6 August 2014

Liberia Denies Flights Cancellation As BA Bolts Over Ebola

Photo: Tommy Trenchard/IRIN
An employee of Médecins Sans Frontières (MSF) prepares to treat Ebola victims in Sierra Leone.

Monrovia — Fresh off a Liberian government's dismissal of media reports that the Government of Ghana has banned flights from Ghana to Liberia and vice versa, British Airways says it is suspending flights out of Liberia in the wake of the deadly Ebola virus wreaking havoc in West Africa.

The BA suspension follows a decision by the lead African carriers Arik and ASKY which recently halted flights to Guinea, Liberia and Sierra Leone. It was on ASKY that Patrick Sawyer, a WASH consultant at the Ministry of Finance, first showed major symptoms of the deadly Ebola virus before succumbing to his death in Nigeria.

Asky said it took the decision to keep "its passengers and staff safe during this unsettling time". Asky is the second airline, after Nigeria's largest airline, Arik Air, to ban flights to Liberia and Sierra Leone.

Arik Air said it had suspended its flight operations in Liberia and Sierra Leone following the death Sawyer, even as it advised that all inbound flights into Nigeria from any of the Ebola affected countries be immediately suspended by the Federal Government.

Sawyer flew into Nigeria on-board Asky Airline to attend an ECOWAS conference in Calabar, Cross River State. On Wednesday, Lagos announced that it now has eight suspected cases of Ebola, all in people who came into contact with Sawyer.

But on Wednesday, the Ministry of Foreign Affairs, in a statement Wednesday said contrary to media reports that the Ghanaian Government has banned all flights from Ghana into Liberia, Kenya Airways, Gambia Bird and other flights are still flying in and out of Monrovia from and in Ghana. The release also stated that there has been no harassment or detention of any passenger from Liberia at the Ghanaian airport.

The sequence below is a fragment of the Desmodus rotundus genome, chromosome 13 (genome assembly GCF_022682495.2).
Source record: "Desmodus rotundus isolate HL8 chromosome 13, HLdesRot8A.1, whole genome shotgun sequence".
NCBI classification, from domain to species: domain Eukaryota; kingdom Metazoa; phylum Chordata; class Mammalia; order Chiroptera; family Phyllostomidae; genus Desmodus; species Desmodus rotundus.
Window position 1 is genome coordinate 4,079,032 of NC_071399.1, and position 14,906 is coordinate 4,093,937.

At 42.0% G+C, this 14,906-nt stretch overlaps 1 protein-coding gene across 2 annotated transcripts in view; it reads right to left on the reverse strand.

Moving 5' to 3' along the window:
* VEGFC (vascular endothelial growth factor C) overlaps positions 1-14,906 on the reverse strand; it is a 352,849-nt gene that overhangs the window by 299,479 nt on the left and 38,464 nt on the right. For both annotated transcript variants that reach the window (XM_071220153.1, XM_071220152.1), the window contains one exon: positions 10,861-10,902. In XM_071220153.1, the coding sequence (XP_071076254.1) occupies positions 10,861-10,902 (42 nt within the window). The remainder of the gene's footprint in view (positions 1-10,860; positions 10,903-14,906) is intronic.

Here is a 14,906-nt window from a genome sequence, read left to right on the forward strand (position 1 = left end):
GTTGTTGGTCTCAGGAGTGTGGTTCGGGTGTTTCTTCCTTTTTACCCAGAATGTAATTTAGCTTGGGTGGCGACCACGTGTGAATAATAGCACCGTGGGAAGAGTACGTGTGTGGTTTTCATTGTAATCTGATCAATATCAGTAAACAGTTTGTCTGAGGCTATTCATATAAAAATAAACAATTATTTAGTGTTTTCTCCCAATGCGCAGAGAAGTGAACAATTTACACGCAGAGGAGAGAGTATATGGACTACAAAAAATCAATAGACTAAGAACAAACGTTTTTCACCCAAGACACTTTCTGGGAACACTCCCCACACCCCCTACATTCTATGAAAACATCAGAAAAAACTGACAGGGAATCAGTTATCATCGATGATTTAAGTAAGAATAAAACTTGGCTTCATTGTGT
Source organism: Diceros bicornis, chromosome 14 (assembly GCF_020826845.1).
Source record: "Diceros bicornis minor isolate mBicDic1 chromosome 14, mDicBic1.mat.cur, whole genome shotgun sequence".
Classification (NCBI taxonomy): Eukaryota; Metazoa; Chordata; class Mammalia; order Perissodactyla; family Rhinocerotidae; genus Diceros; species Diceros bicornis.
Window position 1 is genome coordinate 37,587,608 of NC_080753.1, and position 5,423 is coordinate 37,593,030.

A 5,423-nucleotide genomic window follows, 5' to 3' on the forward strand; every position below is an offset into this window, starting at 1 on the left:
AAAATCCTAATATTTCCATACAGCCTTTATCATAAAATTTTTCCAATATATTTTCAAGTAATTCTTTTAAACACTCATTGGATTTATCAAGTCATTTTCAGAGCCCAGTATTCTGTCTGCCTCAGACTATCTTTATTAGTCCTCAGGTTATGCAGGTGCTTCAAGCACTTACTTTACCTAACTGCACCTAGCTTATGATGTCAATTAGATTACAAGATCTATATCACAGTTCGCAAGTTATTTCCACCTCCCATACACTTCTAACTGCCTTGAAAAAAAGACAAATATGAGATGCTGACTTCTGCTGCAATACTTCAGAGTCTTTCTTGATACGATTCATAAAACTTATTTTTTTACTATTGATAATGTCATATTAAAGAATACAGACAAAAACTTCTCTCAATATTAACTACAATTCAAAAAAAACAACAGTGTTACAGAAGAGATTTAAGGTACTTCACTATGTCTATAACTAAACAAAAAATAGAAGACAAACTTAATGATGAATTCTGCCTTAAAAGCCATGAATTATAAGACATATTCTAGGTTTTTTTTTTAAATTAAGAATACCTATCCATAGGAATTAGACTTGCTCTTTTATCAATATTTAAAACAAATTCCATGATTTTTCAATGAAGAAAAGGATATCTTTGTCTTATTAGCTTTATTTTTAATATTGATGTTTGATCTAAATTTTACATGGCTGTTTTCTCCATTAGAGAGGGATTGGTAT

According to the release, the Liberian Embassy in Accra, Ghana further disclosed that the Ghanaian Government has put in place routine measures at the airport, such as registration and the reading of temperatures of all passengers arriving in Accra from Ebola infected countries. Similar measures are introduced by the Liberian Government at the Roberts International Airport.

"There have been consistent reports and rumors recently, especially in some news media, that the Ghanaian Government is banning flights from Liberia, Sierra Leone, Guinea and Nigeria as a way of containing the Ebola virus and that the movement of Liberians in Ghana, especially at Buduburam Camp are being restricted in light of the Ebola scare. These reports are unfounded and untrue."

The dismissal from Liberia comes as British Airways announced its cancellation of flights to Sierra Leone and Liberia, cutting off the only direct links between Britain and the Ebola-infected area of West Africa. The airline, which operates a direct flight four times a week from London to Sierra Leone and on to Liberia, suspended the flight "due to the deteriorating public health situation both countries".

BA's decision follows warnings at the weekend from the World Health Organization that the outbreak, which has killed nearly 900 people since February, was spreading faster than it could be controlled. Health officials are believed to be particularly concerned about Liberia, where staff are understood have fled hospitals in some areas because of fears that they themselves could become infected.

A statement from British Airways sent to travel companies said: "British Airways services from London Heathrow to Freetown and Monrovia will be temporarily suspended from tomorrow, 6 August until 31 August 2014, due to the deteriorating public health situation in both countries."

The BA move follows some other international airlines serving the two countries, as well as neighboring Guinea, which is also affected, though others are still operating to all three.

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